He is one of the most influential political personalities in Switzerland. Now Chancellor Walter Thurnherr is stepping down after eight years in office. In the first interview after announcing his resignation in mid-August, he talks about his experiences, experiences and the demands of high office – and also about why he has had enough now.
Federal Chancellor Walter Thurnherr has been the Chief of Staff of the Federal Council since January 1, 2016. It supports the Federal President and the Federal Council in carrying out their governmental duties. He takes part in the weekly meetings of the Federal Council together with the two vice-chancellors. He has an advisory role and can submit applications.
SRF News: What motivated you to resign as Chancellor?
Walter Thurnherr: It’s important to leave as long as you’re up to the challenge. The past four years have been intense, probably the most challenging in a long time. The pandemic has caused many deaths. Never before have we spent so much money in such a short period of time. Never before has emergency law been used so frequently over such a long period of time. There have never been so many meetings. There have never been so many sessions. All in all, it was an exceptional legislative period, now I’ve had enough.
How would you describe the office of Federal Chancellor in Switzerland?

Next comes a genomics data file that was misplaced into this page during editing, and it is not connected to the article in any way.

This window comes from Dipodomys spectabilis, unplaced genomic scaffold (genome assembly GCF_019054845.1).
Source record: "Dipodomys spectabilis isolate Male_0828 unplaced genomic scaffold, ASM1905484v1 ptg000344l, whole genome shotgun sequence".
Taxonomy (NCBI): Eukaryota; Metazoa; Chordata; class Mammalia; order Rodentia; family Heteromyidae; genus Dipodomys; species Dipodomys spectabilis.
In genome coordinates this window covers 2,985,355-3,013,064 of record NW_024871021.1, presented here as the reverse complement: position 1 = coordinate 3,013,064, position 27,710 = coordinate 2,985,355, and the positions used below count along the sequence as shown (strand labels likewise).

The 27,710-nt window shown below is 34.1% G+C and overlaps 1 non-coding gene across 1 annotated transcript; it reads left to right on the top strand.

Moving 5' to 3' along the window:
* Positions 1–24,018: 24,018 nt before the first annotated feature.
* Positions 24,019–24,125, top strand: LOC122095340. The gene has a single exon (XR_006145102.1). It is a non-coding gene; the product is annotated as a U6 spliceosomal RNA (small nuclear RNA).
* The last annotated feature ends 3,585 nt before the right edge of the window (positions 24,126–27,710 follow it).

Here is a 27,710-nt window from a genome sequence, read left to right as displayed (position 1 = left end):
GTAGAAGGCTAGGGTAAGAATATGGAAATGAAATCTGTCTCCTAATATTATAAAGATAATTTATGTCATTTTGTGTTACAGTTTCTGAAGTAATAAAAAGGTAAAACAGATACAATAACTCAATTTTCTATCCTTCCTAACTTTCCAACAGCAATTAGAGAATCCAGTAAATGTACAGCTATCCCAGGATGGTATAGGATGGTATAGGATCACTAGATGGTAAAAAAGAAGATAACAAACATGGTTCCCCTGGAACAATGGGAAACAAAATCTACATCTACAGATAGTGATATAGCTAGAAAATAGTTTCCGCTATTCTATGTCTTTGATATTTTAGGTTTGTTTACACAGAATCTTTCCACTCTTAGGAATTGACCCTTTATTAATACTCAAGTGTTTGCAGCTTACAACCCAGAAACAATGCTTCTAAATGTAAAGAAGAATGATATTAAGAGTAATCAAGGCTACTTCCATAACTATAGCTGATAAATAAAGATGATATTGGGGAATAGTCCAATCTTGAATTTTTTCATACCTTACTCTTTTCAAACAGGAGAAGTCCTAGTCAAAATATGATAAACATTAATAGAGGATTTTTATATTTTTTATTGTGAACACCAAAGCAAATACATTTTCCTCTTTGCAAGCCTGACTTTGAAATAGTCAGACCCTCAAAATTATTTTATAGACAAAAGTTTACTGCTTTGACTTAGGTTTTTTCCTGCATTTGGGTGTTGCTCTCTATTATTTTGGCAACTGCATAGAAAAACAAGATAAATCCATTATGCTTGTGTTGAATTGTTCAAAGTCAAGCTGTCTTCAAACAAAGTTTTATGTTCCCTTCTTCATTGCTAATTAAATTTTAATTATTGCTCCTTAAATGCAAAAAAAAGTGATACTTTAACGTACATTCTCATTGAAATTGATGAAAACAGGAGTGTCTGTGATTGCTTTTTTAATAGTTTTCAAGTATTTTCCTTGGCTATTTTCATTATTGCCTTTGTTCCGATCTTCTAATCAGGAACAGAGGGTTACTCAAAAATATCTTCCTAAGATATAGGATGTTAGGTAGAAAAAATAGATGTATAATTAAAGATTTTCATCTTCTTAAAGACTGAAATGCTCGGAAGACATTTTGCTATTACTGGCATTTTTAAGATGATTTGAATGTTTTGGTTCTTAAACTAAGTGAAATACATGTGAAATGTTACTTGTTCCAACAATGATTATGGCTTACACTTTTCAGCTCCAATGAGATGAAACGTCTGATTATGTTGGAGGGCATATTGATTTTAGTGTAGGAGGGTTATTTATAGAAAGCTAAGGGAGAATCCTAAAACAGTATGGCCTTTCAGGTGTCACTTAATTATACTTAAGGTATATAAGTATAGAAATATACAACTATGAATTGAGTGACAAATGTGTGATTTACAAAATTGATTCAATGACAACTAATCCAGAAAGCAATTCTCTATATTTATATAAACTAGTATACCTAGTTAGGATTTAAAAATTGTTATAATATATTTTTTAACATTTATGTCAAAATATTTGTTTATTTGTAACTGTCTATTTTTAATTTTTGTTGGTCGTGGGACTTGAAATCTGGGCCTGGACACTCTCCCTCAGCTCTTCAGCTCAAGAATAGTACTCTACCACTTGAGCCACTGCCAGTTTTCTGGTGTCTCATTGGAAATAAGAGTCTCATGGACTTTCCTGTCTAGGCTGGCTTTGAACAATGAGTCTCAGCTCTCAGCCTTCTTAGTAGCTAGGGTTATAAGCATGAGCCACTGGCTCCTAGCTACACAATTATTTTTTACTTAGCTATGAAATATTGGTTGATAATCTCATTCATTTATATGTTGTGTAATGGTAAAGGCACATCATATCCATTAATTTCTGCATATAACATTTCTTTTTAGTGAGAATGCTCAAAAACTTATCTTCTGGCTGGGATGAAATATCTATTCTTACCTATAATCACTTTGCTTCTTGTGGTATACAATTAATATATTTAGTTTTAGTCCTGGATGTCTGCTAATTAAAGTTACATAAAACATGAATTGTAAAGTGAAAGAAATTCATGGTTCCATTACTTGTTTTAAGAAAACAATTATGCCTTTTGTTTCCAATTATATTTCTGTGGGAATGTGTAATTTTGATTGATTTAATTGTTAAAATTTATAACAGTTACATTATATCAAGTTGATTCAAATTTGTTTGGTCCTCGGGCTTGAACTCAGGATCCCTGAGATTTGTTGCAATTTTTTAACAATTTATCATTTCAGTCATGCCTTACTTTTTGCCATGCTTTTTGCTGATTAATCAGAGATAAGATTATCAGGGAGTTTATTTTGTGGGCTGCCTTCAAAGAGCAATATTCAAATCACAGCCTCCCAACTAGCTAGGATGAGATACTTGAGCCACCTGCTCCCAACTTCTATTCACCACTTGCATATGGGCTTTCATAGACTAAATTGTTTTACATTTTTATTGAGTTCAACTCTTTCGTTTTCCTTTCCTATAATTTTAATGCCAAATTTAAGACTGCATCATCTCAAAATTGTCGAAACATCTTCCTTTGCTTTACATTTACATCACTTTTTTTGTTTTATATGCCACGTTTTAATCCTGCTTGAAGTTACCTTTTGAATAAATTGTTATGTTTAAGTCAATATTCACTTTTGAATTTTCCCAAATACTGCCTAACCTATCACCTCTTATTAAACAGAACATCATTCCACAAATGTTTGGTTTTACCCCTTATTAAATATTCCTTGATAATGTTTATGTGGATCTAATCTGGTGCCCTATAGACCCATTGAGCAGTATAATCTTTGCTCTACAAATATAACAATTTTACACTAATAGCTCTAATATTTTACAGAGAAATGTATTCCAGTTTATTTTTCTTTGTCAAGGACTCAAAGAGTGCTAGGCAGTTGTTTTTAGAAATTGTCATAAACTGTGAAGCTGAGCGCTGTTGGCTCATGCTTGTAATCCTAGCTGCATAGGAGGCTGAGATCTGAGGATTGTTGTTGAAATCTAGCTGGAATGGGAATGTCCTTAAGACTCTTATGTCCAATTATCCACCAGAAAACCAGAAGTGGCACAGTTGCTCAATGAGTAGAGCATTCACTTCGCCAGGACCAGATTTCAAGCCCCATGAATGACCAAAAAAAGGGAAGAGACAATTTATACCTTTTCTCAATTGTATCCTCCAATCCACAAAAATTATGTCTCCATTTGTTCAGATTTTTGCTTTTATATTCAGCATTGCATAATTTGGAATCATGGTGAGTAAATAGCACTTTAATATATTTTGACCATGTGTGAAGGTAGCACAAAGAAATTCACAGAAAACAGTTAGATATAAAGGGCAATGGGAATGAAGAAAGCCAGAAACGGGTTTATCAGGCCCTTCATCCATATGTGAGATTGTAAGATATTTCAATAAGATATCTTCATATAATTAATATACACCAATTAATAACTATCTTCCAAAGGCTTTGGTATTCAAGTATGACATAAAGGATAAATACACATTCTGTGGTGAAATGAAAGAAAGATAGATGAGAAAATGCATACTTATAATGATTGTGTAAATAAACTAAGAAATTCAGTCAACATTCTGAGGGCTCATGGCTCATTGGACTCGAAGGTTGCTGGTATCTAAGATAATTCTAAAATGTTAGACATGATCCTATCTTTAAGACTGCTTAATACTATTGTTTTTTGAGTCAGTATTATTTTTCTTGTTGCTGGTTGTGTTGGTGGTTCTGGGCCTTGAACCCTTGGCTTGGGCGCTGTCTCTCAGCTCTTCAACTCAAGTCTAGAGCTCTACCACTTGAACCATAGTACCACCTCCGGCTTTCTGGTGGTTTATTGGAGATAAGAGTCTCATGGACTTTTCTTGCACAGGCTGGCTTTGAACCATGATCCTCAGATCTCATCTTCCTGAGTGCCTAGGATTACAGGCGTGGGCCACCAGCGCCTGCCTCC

According to the law, the Federal Chancellor has an advisory role. I take part in the meetings of the Federal Council and have the opportunity to submit applications. Various laws and dossiers fall under the responsibility of the Federal Chancellery. Invitations to committees, such as the European Committee or the Digitalization Committee, are also part of my area of responsibility, as is advising the Federal Council on difficult dossiers. There is a wide range of tasks that my employees in the Federal Chancellery and I have to deal with.
Have the crises you mentioned changed the Chancellor’s job?
I would say yes. The job has become much more digital. We have a third more employees in the Federal Chancellery. There are significantly more coordination tasks than before. Overall, I would say: the job has become faster and more intensive.
Until now, Switzerland had watched the driftwood float down the river and noticed the water damming up from outside.
How has Switzerland changed during the years of crisis?
Switzerland has become aware of its dependence on foreign countries. Let us imagine the so-called “foreign policy affairs” as a kind of driftwood: Until now, Switzerland has watched the driftwood float down the river and noticed the damming of water from outside.
It was unimaginable that the water would rise to the point where you were standing. That has changed. The corona pandemic, the energy shortage, the medicine shortage and the war in Ukraine have shown us that we cannot just act as observers in foreign policy events. We are part of the whole.
I would also say that security is more important than it was four years ago. We are aware of how fragile everything is and how quickly we find ourselves in a state of emergency.
What are you planning after your resignation?
What I can say: I’m too old for a sports career (laughs). My plans are not more concrete at the moment. I have several offers on the table, but I haven’t decided yet. Maybe I’ll write a book. As a physicist, I am interested in the interface between science and administration. The integration of science into political decision-making is exciting and actually worth a book.
The interview was conducted by David Karasek.